In the previous section of this two-part series, we learned about the three primary components that make up a vehicle’s air conditioning system. In this section, we shall look at the secondary components without which the system would be incomplete.
When the refrigerant exits the condenser, it does so in a liquid form. However, in order for the evaporator to do its job properly, the liquid refrigerant needs to be free of any water molecules and this is where the receiver/drier module comes into play. The unit resembles a small reservoir of water-absorbing granules called ‘desiccants’.
When the refrigerant liquid passes through the receiver/dryer it is stripped of any moisture contained in it. This is required so as to prevent the formation of ice crystals that could damage the A/C system.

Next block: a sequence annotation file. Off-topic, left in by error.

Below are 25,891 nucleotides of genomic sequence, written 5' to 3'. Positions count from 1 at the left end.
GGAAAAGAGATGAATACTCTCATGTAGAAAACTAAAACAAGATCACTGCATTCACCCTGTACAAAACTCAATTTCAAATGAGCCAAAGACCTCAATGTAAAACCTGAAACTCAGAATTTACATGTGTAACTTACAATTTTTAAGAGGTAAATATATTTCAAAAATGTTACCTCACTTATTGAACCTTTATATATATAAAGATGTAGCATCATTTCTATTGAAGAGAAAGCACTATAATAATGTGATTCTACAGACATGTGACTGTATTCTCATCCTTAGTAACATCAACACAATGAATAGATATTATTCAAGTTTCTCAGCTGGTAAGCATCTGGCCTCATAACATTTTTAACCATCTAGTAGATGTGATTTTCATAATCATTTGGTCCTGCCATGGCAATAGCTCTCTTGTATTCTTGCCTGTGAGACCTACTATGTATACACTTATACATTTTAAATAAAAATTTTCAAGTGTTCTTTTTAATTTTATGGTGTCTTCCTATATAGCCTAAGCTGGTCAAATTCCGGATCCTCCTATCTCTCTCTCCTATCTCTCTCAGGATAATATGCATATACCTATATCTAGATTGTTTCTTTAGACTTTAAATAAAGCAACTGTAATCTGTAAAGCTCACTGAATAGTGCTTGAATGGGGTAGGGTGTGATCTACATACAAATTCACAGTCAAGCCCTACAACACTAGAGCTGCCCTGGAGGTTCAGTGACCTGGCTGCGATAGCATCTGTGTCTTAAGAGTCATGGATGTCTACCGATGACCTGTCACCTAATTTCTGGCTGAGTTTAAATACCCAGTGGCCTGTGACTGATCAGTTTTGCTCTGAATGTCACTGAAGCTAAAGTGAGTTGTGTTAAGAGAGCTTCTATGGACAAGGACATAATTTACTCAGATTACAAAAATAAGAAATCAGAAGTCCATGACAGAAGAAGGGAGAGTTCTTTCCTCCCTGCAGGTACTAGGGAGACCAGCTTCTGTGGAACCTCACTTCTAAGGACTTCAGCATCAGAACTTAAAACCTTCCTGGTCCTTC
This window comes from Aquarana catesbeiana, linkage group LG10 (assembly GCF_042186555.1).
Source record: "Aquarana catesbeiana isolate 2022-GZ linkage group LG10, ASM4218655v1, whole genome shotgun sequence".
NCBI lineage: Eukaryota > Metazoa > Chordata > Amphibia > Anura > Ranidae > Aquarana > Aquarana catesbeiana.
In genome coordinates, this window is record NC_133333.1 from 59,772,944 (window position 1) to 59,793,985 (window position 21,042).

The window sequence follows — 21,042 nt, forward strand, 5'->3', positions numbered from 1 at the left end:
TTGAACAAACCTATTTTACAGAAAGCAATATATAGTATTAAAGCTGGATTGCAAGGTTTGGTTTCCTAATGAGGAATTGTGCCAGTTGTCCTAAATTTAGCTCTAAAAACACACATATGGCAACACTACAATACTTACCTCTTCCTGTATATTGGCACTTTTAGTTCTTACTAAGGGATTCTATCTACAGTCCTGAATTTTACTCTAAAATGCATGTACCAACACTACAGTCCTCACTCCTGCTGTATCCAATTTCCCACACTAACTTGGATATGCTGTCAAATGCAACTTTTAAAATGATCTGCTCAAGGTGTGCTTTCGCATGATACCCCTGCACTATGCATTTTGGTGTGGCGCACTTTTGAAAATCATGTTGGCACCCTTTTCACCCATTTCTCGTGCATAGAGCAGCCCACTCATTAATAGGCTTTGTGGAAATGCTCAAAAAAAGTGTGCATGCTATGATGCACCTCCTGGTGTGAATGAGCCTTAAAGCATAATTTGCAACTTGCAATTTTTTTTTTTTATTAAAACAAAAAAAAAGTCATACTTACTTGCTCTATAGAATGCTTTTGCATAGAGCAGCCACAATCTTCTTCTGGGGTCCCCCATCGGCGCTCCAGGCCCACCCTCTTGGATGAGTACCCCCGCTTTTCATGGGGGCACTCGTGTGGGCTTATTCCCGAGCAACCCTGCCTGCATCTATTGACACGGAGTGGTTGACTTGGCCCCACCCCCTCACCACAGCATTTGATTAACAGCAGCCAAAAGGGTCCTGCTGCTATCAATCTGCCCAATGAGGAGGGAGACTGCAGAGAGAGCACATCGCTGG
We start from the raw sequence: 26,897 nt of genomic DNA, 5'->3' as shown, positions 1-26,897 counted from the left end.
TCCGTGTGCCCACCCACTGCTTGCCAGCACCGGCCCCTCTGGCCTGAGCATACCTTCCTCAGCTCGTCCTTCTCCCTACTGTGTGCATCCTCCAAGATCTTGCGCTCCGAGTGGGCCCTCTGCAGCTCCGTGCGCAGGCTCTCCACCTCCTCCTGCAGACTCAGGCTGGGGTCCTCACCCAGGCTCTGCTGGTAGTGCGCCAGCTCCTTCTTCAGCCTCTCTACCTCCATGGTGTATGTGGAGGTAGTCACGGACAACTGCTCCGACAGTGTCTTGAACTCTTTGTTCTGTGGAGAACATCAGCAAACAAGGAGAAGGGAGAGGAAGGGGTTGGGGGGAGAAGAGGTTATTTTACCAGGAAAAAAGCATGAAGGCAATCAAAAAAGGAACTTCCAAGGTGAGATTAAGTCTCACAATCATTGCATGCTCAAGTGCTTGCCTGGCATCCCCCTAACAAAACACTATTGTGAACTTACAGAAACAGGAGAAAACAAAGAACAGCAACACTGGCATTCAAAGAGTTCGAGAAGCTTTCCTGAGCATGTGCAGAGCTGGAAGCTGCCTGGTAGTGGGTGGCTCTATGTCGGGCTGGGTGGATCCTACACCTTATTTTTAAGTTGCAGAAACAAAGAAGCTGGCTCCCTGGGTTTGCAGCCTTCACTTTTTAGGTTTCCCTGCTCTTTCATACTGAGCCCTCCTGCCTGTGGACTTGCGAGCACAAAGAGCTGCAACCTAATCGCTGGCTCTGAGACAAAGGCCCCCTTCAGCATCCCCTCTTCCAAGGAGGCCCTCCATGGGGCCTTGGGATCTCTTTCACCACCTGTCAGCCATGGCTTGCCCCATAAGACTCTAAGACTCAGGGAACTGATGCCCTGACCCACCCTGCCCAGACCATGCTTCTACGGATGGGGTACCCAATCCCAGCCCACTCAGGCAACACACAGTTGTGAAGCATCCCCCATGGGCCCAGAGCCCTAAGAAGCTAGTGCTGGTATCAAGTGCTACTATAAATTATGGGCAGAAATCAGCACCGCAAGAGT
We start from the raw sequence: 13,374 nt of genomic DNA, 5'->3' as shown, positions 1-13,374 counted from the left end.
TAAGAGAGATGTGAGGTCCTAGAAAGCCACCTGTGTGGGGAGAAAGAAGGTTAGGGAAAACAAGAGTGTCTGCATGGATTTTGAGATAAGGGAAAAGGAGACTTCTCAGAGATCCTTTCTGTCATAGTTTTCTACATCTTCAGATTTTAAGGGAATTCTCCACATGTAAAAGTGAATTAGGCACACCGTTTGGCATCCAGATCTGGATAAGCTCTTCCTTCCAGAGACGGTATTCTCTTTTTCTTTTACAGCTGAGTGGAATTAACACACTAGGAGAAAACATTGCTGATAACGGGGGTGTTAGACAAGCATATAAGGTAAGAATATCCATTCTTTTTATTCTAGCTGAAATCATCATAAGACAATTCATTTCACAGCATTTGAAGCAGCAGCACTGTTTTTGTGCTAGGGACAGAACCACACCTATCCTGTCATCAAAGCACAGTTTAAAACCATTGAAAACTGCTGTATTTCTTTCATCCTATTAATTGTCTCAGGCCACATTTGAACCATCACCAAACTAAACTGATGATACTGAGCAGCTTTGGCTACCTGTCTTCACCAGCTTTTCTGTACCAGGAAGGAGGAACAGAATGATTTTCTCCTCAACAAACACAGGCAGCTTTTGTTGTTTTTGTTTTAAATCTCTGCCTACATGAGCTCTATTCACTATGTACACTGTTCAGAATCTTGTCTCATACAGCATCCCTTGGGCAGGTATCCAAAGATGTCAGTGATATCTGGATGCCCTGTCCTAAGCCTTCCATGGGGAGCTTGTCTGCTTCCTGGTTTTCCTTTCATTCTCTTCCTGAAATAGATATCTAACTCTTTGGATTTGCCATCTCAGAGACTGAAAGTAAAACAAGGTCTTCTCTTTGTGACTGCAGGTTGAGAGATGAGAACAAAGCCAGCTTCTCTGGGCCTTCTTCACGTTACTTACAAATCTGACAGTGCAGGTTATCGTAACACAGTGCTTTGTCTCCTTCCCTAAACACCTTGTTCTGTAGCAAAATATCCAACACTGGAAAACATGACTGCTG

Thermal Expansion Component
This is the stage between the receiver/drier and the evaporator where the high-pressure liquid refrigerant is allowed expand thus reducing its pressure. This component can be a valve capable of sensing the pressure and the regulating the flow of the liquid coolant into the evaporator.
Yet in other vehicles, the thermal expansion valve may be replaced with an orifice tube to serve the same purpose of regulating coolant flow. However, unlike the valve, the orifice tube has no moving parts, meaning it will face wear and tear issues. However, it can get clogged over time with debris transported by the refrigerant.
In vehicles, whose A/C system employs orifice tubes, there’s is a compensation component called an accumulator that is positioned between the evaporator and the compressor. The accumulator’s job is to trap any excess liquid from the gaseous refrigerant before feeding it into the compressor.
This is because the compressor can only compress the coolant in its gaseous state and not in its liquid state. Furthermore, the accumulator also removes humidity from the air inside the cabin, which in turn gives you that ‘cool effect’ of the A/C.